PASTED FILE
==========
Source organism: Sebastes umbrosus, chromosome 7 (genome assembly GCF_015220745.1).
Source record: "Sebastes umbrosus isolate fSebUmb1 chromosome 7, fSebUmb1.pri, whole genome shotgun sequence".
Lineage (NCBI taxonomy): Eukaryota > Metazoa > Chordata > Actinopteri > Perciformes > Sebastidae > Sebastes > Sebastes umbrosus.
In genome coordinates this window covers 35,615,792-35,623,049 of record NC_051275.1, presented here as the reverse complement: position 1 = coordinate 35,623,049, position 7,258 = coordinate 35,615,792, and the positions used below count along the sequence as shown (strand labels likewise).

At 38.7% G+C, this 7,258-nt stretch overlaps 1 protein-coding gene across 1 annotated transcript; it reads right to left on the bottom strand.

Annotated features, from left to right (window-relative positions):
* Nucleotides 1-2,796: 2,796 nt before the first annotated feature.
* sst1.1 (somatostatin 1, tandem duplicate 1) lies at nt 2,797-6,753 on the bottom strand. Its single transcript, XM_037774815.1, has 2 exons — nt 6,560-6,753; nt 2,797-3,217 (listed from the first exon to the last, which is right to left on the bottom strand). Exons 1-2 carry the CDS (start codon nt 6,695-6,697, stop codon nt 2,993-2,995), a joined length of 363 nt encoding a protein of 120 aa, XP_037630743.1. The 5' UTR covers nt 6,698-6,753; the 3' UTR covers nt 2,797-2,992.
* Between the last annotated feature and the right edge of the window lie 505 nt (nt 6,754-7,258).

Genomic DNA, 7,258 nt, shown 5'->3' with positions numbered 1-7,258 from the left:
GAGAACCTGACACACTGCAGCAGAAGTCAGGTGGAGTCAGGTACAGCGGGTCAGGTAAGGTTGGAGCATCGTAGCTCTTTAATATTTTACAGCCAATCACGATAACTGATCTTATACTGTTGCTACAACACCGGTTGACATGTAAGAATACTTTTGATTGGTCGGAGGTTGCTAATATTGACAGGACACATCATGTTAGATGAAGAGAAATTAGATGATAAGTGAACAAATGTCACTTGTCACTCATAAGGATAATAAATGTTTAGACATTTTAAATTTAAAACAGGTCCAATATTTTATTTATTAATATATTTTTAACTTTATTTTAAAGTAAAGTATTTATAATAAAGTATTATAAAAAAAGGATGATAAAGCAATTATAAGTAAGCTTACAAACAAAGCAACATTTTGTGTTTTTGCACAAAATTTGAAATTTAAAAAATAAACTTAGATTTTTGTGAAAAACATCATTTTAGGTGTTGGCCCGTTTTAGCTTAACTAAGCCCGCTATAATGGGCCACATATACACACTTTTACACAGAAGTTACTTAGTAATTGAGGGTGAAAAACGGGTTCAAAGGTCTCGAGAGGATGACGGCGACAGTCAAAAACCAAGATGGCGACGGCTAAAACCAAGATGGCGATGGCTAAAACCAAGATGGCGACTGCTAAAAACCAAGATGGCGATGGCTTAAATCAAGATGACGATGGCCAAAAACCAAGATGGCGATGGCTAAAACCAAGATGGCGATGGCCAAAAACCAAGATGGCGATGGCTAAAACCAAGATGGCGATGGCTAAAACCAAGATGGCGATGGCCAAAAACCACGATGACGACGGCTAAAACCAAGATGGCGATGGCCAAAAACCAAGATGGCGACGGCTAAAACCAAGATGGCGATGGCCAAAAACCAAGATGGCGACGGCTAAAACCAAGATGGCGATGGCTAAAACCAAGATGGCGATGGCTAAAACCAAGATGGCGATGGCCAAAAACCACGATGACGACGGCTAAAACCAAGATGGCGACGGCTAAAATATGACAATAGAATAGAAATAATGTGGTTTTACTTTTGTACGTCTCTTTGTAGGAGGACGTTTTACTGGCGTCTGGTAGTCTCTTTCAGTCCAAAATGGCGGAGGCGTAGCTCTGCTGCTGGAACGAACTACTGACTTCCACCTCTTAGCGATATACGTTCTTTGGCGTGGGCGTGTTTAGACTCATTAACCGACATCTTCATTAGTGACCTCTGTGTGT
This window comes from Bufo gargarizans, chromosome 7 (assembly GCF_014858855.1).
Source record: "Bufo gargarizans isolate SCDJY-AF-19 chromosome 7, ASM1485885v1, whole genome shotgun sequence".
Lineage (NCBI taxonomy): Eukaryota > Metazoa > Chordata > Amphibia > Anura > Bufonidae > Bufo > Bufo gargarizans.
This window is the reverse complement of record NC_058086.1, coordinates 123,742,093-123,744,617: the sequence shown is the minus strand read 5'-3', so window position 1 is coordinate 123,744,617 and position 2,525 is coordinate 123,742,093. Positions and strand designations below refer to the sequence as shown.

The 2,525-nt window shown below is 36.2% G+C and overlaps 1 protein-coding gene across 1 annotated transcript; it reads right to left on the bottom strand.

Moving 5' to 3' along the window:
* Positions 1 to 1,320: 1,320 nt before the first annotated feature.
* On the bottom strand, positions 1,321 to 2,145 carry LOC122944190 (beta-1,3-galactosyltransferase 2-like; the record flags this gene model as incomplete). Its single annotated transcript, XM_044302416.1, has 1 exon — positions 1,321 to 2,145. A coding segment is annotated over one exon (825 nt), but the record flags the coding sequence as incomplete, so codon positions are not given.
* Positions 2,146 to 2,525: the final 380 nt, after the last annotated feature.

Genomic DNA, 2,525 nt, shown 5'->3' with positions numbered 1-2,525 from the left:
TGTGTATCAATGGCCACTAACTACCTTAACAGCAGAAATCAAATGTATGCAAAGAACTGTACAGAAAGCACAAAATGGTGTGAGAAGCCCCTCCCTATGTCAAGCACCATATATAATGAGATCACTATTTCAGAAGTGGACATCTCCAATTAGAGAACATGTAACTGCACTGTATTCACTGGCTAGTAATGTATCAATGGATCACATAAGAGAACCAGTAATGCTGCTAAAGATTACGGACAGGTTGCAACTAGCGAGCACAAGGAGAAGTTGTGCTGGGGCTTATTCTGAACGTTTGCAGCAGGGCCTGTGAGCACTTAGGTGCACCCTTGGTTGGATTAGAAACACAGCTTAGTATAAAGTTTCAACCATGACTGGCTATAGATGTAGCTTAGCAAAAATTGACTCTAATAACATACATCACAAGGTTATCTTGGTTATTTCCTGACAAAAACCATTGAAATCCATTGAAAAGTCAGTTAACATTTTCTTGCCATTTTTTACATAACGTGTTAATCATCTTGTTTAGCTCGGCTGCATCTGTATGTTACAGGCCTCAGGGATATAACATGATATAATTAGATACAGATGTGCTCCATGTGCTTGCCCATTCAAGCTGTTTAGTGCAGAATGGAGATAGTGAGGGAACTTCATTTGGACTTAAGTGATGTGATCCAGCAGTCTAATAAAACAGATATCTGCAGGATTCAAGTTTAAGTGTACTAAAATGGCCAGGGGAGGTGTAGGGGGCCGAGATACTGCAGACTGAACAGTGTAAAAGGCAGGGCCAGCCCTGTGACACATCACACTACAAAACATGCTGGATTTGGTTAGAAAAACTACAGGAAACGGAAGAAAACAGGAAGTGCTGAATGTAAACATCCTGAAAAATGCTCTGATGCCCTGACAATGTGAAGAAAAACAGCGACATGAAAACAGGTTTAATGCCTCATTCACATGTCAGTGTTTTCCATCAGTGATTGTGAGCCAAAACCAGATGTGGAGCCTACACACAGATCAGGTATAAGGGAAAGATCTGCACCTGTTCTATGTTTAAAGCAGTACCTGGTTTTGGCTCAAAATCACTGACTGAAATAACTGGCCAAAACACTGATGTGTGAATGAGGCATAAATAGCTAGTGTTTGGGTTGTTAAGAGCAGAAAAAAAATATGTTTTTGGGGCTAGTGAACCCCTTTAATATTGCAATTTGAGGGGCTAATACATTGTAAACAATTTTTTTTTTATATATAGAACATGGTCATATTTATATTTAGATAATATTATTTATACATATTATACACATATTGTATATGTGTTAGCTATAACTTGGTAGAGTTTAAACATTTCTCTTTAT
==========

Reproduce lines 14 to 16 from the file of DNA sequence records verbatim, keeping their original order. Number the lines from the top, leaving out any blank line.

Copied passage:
Lineage (NCBI taxonomy): Eukaryota > Metazoa > Chordata > Amphibia > Anura > Bufonidae > Bufo > Bufo gargarizans.
This window is the reverse complement of record NC_058086.1, coordinates 123,742,093-123,744,617: the sequence shown is the minus strand read 5'-3', so window position 1 is coordinate 123,744,617 and position 2,525 is coordinate 123,742,093. Positions and strand designations below refer to the sequence as shown.

The 2,525-nt window shown below is 36.2% G+C and overlaps 1 protein-coding gene across 1 annotated transcript; it reads right to left on the bottom strand.